Game Review: Argyle & Crew by Benjamin Gerber (Troll in the Corner)

If you have kids, you know how important it is that they exercise not only their bodies and minds in practical ways, but that they use their imaginations as well. My two daughters are bright young girls – ages 6 and 11 – and we do a variety of things together. Together we read stories and poems (especially Shel Silverstein poems), we make up songs, and we play games. But each also plays with toys, loves to draw, and makes up stories of their own. Imaginations are key to all of that and I hope that’s something they continue to develop even as adults.

And recently we started doing a little roleplaying. Nothing major – just creating a wizard and a thief to clear a small ruin of rats big and small. But both really got into it, wanting to act like their characters, talk like their characters, and become their characters even just for a little while.

That’s why I’m so happy to see games like Do: Pilgrims of the Flying Temple and Argyle & Crew – games that encourage not just kids to exercise their storytelling abilities, but families and friends to get in on the act as well.

So what is Argyle & Crew? It’s a game about roleplaying in a world of sock puppets. The game has wide applications in classrooms, counseling offices, homes, and wherever there might be a story to be told by kids or adults. Really that’s the beauty of it. What do you need? A sock or a paper bag, a marker, and your imagination. How simple is that?

Though writer Ben Gerber (Troll in the Corner) originally tried to fund the book via a Kickstarter campaign that didn’t quite reach its funding goal, Gerber has moved forward and published the game as a PDF and made it available on DriveThruRPG as well as a print version through Lulu.com.

The Land of Skcos (a jumble of “socks”) is a place populated by Soppets (Sock + Puppet = Soppet) – magical, smart, fun-seeking socks. And, like most puppets, they just lay around until there’s someone to bring them to life. A hand, small or large, gives them the spark of movement, speech, and individuality.

What do you need? Well, as I said before – socks or paper bags, some tools (markers + odds-n-ends) and the imagination of each participant. Plus someone to work as the “Guide” – who works sort of like a gamemaster to create a story and keep the players on track to solve it. There are additional rules to make it a d6-based rules-lite RPG, but I’m going to keep my review to the basics. No dice needed.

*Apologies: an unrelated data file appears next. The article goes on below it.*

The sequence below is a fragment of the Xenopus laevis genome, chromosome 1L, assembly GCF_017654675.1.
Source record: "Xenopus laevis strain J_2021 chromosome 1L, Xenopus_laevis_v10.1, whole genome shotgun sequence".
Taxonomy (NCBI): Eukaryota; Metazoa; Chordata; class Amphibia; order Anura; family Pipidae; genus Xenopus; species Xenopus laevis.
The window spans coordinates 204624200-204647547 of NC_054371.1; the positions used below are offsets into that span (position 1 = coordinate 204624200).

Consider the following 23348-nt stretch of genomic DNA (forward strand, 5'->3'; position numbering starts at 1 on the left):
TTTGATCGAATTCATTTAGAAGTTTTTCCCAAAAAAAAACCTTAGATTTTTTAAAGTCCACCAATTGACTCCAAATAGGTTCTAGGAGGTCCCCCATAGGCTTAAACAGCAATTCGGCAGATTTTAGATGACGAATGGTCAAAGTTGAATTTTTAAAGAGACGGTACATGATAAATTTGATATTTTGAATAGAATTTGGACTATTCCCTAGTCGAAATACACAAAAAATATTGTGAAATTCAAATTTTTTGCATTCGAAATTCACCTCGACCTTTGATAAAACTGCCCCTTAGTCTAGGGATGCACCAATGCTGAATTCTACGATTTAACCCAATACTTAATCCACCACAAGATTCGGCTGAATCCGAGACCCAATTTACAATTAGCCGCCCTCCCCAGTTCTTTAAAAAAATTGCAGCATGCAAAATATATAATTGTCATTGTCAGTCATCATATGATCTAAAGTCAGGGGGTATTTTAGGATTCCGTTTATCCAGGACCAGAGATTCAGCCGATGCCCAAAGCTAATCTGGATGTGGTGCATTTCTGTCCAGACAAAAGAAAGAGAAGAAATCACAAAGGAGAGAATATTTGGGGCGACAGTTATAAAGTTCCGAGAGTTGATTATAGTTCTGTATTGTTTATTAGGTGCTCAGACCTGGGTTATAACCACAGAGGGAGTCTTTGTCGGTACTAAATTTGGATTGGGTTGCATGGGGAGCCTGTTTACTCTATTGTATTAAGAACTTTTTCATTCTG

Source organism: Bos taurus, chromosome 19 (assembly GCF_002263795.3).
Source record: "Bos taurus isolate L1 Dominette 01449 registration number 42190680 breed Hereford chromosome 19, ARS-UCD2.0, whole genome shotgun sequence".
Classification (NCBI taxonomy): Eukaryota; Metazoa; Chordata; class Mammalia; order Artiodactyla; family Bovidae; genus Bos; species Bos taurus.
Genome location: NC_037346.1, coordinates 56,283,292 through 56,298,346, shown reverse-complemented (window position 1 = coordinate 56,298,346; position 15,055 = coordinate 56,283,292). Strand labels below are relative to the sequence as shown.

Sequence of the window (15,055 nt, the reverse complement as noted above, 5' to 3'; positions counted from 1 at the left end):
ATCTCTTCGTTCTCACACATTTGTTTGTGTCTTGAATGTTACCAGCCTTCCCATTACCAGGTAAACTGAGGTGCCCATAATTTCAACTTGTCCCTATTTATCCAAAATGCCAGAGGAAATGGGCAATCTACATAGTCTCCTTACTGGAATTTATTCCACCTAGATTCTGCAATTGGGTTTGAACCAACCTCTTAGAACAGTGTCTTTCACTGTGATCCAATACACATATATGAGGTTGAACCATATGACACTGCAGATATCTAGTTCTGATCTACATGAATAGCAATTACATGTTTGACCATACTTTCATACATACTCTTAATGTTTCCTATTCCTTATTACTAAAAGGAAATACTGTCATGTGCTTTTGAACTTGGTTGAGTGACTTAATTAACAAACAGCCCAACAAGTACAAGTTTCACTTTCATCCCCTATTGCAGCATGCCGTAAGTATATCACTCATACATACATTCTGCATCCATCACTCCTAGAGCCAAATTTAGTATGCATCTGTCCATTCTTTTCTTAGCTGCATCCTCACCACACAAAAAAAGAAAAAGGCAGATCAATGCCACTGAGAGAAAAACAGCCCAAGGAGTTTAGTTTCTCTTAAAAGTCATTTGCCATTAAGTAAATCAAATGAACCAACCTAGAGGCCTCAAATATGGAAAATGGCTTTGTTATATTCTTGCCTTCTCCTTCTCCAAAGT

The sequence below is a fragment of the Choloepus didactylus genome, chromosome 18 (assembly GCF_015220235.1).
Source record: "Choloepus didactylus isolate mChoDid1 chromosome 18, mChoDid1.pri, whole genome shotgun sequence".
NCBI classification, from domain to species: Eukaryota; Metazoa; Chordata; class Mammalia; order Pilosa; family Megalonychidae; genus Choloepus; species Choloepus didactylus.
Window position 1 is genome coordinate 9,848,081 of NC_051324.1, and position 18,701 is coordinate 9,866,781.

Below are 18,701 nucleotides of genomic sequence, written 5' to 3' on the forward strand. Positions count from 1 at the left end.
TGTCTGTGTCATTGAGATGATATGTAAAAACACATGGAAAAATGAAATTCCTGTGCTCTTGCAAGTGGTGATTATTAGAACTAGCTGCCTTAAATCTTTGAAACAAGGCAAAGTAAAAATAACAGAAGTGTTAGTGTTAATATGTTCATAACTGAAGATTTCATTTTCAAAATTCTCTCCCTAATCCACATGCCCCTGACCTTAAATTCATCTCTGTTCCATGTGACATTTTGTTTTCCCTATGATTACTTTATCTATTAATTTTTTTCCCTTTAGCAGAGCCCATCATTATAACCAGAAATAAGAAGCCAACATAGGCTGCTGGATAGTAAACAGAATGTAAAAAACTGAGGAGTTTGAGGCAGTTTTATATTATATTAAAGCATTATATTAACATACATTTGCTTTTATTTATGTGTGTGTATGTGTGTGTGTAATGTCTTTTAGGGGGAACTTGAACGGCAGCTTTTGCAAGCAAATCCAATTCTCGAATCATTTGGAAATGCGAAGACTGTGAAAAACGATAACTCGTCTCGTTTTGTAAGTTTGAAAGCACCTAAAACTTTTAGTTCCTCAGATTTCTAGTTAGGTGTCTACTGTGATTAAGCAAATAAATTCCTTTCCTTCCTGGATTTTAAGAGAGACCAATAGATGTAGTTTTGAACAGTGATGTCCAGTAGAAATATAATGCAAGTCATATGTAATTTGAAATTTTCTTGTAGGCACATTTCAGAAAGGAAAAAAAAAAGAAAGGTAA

Argyle & Crew is one of those “oh duh” ideas that just… makes… sense. I can easily see my sister, a kindergarten teacher, using it as a creative yet constructive play exercise. Imagine playing through some of the classic fairy tales we all learn as kids. What could you do with a group of kids playing the various roles in Red Riding Hood or Hansel and Gretel? You could look at various scenarios while letting the kids explore various roles. Why did Red Riding Hood behave the way she did? What might have happened to Grandma? And how did the wolf get through the door?

It could just as easily be used in a retirement home as a social activity and creative exercise to keep the wolves of Alzheimer’s at bay for another few years. Or in a group of adults just looking for a way to work together to collaborate on a story. Or at home with parents and kids getting into the act to explore more serious things like “Stranger Danger” or what should they do during a fire… The possibilities are endless. And that’s a beautiful thing. Simplicity crossed with creativity equals epic win.

And one of the rules I love the most – “There is only ‘yes’.” Far too often as parents we use negative reinforcement. “Don’t do that.” “Stop that.” “Find something else to do.” Well, if you’ve ever seen the movie Yes Man with Jim Carrey, you’ve seen some of the dangers (and thrills) of saying “Yes” all the time. What if you had a safe environment in which you could say “yes” to everything? Imagine the confidence that could give a child. He or she can do ANYTHING
with their Soppets in the Land of Skcos. Let me repeat that – ANYTHING.

Yes, if you’re anything like me – ANYTHING probably includes things you don’t want to go through with your kids. But try it. I promise you’ll like it and your kids will surprise you. I hate saying no and am often the bad guy at my house, so having an outlet where I can do the opposite (ever heard of “Opposite Day” folks?) is actually a relief.

You really need to experience the magic of Argyle & Crew yourself, so I’d encourage you to try it with your family or find some friends and give it a try. There are no limits. I mean – Gerber uses a scene from Star Wars in one example for adults and a simple mystery of a missing toy for kids in another. Why not play with your kids or your friends just like you used to when YOU were a kid. Somewhere buried under the adult layers that kid is still there screaming to splash in the puddles, scream and yell nonsense, and generally do whatever it takes to have a good time. I think you should let him or her out!

As I said before, you can pick up a copy of the PDF at DriveThruRPG/RPGNow, but you can also look for the book at Lulu if you want a physical copy of your own. Electronically or print, I think you’ll enjoy Argyle & Crew! After all, we all should let our inner kids out to play sometimes, don’t you think?

Enhanced by Zemanta
Related Posts Plugin for WordPress, Blogger...

Leave a Reply

You can use these HTML tags

<a href="" title=""> <abbr title=""> <acronym title=""> <b> <blockquote cite=""> <cite> <code> <del datetime=""> <em> <i> <q cite=""> <s> <strike> <strong>

  

  

  

CommentLuv badge